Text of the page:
The long march to the release of Windows Server 2008, a.k.a. Longhorn Server, continued last week, as Microsoft Corp. made the first "release candidate" version available for downloading from its Web site.
Several IT managers who are testing the beta predecessors of Release Candidate 0 said they're largely impressed, though not without some reservations.
Robbie Roberts, IT manager at Windrush Frozen Foods Ltd. in Oxford, England, has been using the upcoming operating system in live applications for two months. "We were involved in the Windows Server 2003 rollout, and we had tons of [bug] problems," he said. "We absolutely expected tons of problems with Windows Server 2008. But -- hand on heart -- we've had none."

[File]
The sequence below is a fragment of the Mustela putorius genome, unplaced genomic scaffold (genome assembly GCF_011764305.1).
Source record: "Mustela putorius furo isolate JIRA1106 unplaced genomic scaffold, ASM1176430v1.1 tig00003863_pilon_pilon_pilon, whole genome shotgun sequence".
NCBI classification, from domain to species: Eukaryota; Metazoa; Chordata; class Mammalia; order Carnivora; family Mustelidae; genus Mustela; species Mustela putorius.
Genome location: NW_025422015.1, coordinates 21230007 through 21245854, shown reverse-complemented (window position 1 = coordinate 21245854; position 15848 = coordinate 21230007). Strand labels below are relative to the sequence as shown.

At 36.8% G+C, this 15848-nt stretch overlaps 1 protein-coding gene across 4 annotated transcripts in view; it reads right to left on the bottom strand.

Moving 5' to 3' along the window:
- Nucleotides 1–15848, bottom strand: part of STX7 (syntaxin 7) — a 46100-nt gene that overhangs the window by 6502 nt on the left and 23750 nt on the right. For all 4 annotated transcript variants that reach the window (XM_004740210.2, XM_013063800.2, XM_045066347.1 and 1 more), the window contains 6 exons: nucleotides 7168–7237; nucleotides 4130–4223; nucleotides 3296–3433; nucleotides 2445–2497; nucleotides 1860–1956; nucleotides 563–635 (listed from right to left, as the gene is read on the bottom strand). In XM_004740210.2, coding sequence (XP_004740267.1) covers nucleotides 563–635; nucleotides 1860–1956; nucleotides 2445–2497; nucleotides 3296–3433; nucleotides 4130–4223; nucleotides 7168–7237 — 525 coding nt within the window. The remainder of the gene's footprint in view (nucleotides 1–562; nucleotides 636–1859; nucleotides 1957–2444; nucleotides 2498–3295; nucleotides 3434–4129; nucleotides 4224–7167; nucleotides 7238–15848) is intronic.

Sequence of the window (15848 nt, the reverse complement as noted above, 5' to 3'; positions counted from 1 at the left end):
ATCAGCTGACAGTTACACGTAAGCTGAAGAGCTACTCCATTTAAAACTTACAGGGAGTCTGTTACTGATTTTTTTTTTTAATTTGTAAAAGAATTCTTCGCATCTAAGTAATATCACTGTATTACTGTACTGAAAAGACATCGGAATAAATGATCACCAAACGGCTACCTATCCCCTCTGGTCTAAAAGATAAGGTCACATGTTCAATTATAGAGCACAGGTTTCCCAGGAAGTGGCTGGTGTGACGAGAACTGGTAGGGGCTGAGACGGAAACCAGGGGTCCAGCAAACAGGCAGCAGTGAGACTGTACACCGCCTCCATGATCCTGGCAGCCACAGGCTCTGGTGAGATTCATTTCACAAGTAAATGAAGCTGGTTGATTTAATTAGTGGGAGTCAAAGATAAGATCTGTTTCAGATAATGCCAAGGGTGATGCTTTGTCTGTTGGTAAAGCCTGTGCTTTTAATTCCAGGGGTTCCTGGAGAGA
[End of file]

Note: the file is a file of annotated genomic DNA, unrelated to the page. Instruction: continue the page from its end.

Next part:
IT officials in Georgia's Fulton County, where Atlanta is located, said that Windows Server 2008 has made it easier to tighten security through steps such as locking down unused ports and preventing insecure systems from connecting to the county's network.
But, they added, there is still a lack of support for key third-party applications. As a result, the county doesn't expect to move most of those applications to the new operating system until a year from now, said Jay Terrell, deputy director of IT. "We're not rushing to put anything into production that would hurt our users," he noted.